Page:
Communities throughout the Western Isles who will be benefiting from an income of between £100,000 and £1million each year gathered at a Community Energy Scotland event in Stornoway last week.
The community groups, based throughout the Western Isles from the Butt to Barra, are all involved in community energy projects – either generating revenue themselves through a community wind turbine or hydro scheme, or benefiting from an income provided by commercial renewables projects.
There were presentations from OSCR (the charity regulator) and a third party loan provider, along with an update on similar projects in Orkney from Community Energy Scotland’s Technical Manager, Mark Hull.
Key issues surrounding charity law and the definitions given to development trusts by OSCR were thrashed out by around twenty representatives from eleven community groups in the Western Isles who gathered at the event, and the different means of fund distribution were also discussed.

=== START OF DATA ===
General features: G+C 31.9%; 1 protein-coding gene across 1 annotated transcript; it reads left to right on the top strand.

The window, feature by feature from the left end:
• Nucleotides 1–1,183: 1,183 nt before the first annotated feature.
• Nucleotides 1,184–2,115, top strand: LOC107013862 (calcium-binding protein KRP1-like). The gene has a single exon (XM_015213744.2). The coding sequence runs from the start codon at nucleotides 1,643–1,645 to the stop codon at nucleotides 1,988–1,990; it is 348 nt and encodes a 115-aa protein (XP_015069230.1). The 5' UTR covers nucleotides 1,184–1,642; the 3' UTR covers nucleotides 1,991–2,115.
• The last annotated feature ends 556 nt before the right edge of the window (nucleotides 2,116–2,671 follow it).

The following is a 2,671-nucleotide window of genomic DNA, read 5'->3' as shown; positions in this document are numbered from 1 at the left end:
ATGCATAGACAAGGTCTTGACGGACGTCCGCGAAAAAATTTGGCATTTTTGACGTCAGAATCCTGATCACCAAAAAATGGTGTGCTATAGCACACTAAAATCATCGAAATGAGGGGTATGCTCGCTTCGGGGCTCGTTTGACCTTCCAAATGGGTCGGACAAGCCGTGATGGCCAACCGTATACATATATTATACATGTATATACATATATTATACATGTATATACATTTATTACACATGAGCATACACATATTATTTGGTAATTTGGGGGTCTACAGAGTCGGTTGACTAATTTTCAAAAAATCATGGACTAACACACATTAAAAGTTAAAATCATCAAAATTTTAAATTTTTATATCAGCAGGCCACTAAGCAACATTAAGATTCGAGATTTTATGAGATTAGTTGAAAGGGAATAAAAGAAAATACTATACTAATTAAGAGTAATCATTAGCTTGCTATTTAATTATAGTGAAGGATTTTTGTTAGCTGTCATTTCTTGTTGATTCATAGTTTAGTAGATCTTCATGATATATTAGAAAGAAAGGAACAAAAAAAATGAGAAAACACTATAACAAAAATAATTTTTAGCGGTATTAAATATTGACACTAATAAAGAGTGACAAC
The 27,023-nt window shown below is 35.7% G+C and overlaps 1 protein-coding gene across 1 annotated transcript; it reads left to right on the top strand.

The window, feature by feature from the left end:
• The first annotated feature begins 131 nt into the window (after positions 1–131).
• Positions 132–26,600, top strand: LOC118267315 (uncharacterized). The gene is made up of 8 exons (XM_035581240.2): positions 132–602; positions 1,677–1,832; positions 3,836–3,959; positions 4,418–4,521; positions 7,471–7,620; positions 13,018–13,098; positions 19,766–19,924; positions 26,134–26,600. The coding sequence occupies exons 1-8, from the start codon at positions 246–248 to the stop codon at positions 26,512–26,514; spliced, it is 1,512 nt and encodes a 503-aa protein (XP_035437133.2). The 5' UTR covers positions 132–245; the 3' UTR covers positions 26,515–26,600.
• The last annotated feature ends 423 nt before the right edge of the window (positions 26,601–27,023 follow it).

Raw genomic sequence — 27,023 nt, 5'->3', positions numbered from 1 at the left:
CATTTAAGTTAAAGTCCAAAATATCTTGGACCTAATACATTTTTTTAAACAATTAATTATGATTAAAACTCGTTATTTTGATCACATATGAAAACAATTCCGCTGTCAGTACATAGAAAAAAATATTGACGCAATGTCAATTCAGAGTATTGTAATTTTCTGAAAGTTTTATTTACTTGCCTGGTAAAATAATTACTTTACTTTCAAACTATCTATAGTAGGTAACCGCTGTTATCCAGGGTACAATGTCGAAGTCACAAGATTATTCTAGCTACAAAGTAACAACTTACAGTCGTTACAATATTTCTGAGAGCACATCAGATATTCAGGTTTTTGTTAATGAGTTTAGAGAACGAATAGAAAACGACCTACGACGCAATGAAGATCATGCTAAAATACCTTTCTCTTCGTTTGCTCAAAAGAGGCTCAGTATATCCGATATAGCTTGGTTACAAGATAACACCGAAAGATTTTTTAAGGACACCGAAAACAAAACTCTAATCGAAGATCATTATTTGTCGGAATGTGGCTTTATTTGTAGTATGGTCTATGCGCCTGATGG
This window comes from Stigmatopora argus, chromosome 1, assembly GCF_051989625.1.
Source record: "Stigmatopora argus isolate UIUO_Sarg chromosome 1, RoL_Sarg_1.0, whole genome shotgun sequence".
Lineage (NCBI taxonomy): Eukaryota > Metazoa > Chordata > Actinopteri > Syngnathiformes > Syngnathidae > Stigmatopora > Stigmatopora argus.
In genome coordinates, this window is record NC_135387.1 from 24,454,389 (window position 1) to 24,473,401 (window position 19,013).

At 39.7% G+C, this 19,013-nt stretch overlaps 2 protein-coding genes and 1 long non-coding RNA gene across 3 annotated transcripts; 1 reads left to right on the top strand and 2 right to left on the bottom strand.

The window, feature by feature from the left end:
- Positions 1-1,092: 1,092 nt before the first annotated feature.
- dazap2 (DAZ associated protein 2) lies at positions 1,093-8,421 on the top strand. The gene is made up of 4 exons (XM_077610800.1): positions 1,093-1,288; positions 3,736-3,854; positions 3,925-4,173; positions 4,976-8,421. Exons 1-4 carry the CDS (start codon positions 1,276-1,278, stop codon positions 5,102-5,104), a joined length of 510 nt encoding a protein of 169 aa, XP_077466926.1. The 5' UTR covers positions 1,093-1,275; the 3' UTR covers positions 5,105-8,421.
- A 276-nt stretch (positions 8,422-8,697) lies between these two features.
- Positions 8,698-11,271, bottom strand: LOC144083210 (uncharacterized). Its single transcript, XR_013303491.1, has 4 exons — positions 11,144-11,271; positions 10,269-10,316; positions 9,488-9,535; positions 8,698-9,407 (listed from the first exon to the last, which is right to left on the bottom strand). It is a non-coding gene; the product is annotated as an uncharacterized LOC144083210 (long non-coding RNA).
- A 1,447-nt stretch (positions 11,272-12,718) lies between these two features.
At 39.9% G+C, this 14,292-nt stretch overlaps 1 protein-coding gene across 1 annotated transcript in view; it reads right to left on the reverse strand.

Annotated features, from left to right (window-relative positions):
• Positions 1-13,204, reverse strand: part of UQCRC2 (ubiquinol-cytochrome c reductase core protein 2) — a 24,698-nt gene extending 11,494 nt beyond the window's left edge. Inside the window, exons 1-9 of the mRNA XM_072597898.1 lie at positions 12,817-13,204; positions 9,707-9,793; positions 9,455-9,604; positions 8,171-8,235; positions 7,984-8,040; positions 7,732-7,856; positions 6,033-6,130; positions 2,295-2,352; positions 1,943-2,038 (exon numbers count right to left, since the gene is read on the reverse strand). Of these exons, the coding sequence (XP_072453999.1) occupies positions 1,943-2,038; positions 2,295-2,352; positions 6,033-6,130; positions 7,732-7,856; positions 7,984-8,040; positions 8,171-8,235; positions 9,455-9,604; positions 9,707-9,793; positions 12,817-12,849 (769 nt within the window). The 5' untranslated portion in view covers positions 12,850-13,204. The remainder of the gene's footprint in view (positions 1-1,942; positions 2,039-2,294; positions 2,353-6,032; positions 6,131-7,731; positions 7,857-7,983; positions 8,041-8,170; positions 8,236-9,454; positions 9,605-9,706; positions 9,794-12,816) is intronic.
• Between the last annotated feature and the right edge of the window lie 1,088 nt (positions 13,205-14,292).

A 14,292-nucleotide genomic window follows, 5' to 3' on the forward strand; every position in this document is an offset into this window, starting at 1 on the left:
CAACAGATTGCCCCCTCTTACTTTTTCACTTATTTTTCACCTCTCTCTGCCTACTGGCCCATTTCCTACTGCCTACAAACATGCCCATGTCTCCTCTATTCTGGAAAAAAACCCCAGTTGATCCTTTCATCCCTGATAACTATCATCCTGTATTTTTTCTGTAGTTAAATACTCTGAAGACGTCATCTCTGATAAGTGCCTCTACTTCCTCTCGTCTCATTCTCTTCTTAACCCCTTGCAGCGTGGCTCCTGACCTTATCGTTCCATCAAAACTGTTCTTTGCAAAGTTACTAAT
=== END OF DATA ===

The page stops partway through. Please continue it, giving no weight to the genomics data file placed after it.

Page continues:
These topics are becoming extremely relevant for groups such as Storas Uibhist and the Muaitheabhal Trust, who are already having to address the issues of distributing income from a renewable energy project.
Horshader Community Development have installed a 900kW turbine. Angela MacLeod, Development Officer at Horshader, said: “Both the OSCR and loans events hosted by CES last week were invaluable in helping Horshader define and clarify our funding criteria and internal procedures.”
Key to managing community funds on behalf of the wider community is ensuring that the funds are dealt with as fairly and as transparently as possible.
Community Energy Scotland will be assisting the groups in finding out more information on which projects within the communities are eligible for charities to fund. OSCR left the meeting with a better understanding of some of the challenges which are faced by Development Trusts who are looking to distribute a significant amount of income.
Community Energy Scotland’s development officer, Kathleen MacDonald commented: “It is essential that those involved in regulating charities understand the revolution which is happening in communities through community renewables.
“These projects lead to substantial amounts of money coming into communities and we want to see them being able to support key sectors such as housing and employment and tackling depopulation. CES will be following up this meeting with a briefing note to OSCR on the hurdles faced by community energy projects which are led by charitable organisations.”